The lower pricing achieved through collective purchasing has helped reduce the economic impact of making the transition to clean energy. Participating nonprofits can expect a savings of between 10 to 15 percent.

The Nonprofit Energy Alliance is a collaboration between the Arts and Humanities Council of Montgomery County, Nonprofit Montgomery and the Nonprofit Roundtable of Greater Washington.  The Alliance also educates the community on the environmental and economic benefits of purchasing clean energy. Montgomery County’s Department of Environmental Protection provides technical guidance to the Alliance. 

To learn more or register for the Alliance’s upcoming webinar—Monday, September 12 (12:00 – 12:30 p.m.)—visit: http://www.creativemoco.com/npea/

CATEGORIES: Energy , Green Business
POSTED: 12:49:00 PM |

Friday, June 03, 2011

Carryout bag charge to make gains in the County’s Litter Control Efforts

Starting January 1, 2012 all County retailers will charge customers five cents for each paper or plastic carryout bag used to take out purchases at the point of sale, or pickup or delivery.  The nominal nickel charge has been found in neighboring jurisdiction Washington DC, to be the right price-point to change the prevailing practice of packaging any purchase.  Washington DC's Bag Law (The Anacostia River Protection Act) has been in place for one year, and has documented results such as:

•  Reductions in disposable bag use by 60–70 percent (as reported by businesses)
•  Reductions in the number of plastic bags being pulled from local streams and waterways by 65 percent (reported by environmental groups)
•  Reductions in the use of paper and plastic single-use bags from 22.5 million to 3.2 million after the law took effect (reported by the District’s Chief Financial Officer)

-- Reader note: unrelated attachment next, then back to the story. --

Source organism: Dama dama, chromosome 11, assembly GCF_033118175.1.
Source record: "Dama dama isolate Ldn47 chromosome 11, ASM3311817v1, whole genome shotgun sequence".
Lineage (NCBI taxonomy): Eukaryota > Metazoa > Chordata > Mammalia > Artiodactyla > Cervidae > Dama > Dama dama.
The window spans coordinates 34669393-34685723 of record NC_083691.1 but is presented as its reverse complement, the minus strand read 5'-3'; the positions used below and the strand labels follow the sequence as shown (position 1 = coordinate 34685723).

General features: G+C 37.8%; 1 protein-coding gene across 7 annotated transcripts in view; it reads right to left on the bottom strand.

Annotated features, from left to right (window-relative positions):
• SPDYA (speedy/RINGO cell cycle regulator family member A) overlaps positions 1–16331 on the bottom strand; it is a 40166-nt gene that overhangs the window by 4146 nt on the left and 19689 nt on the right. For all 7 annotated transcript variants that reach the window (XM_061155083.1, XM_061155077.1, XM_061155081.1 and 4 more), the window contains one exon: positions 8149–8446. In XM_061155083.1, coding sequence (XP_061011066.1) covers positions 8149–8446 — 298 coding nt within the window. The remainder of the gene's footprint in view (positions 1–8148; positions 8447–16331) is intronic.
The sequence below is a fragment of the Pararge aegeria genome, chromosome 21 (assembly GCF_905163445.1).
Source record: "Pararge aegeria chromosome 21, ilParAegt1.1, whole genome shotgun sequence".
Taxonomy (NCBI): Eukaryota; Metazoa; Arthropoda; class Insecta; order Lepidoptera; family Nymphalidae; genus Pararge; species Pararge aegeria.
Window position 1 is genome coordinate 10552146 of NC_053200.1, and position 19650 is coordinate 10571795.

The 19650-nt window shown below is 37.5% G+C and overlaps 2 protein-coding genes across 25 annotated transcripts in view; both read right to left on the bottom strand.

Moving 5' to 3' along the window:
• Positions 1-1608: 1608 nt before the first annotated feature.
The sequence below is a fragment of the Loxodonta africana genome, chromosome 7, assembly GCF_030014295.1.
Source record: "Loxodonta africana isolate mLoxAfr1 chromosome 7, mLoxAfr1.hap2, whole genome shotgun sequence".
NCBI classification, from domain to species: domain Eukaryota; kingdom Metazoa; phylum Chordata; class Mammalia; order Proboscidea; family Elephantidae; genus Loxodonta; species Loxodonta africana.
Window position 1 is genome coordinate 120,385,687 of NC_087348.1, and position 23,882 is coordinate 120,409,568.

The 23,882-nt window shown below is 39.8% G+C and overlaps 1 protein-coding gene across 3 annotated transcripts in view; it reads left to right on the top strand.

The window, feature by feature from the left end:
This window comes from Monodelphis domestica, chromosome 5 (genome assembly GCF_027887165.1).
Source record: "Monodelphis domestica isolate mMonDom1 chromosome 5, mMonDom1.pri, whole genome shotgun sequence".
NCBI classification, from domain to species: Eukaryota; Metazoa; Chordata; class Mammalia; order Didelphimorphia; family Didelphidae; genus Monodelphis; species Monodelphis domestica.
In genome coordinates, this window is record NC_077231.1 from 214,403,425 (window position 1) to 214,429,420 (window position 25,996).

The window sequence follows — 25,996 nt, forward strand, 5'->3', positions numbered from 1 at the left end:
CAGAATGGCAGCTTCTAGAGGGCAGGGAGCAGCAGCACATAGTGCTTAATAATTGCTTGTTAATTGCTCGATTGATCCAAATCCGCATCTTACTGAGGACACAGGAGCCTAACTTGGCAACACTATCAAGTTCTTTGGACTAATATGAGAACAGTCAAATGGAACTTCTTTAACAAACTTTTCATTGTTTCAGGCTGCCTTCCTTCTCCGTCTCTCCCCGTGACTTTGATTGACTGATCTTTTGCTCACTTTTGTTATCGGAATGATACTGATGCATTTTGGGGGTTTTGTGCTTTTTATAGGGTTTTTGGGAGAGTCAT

•  Revenue generated by the fee is going back into the community for trash reduction and clean-up efforts

Plastic bags often wind up as litter in local storm drains, streams and eventually our rivers.  Studies of trash conducted in the Anacostia watershed have shown that plastic bags are one of the top four components of the litter found in streams.

Revenues from the bag charge will be dedicated to the Water Quality Protection Charge and be used for litter control programs, watershed protection activities, and for reusable bag distribution to low-income residents.  The County spent $3 million in litter reduction and control programs in 2009.  The bag charge offers retail consumers a choice of bringing their own bag and avoiding the 5-cent fee, and in doing so, shifts the burden from all County tax payers to retail consumers who chose to take a carryout bag for their purchases.  Bill 8-11 was passed in a County Council session on May 3rd, 2011 and signed into Law on May 11, 2011.


CATEGORIES: watershed , litter
POSTED: 3:25:00 PM |
Streetside native plants help to absorb stormwater runoff
Streetside native plants help to absorb stormwater runoff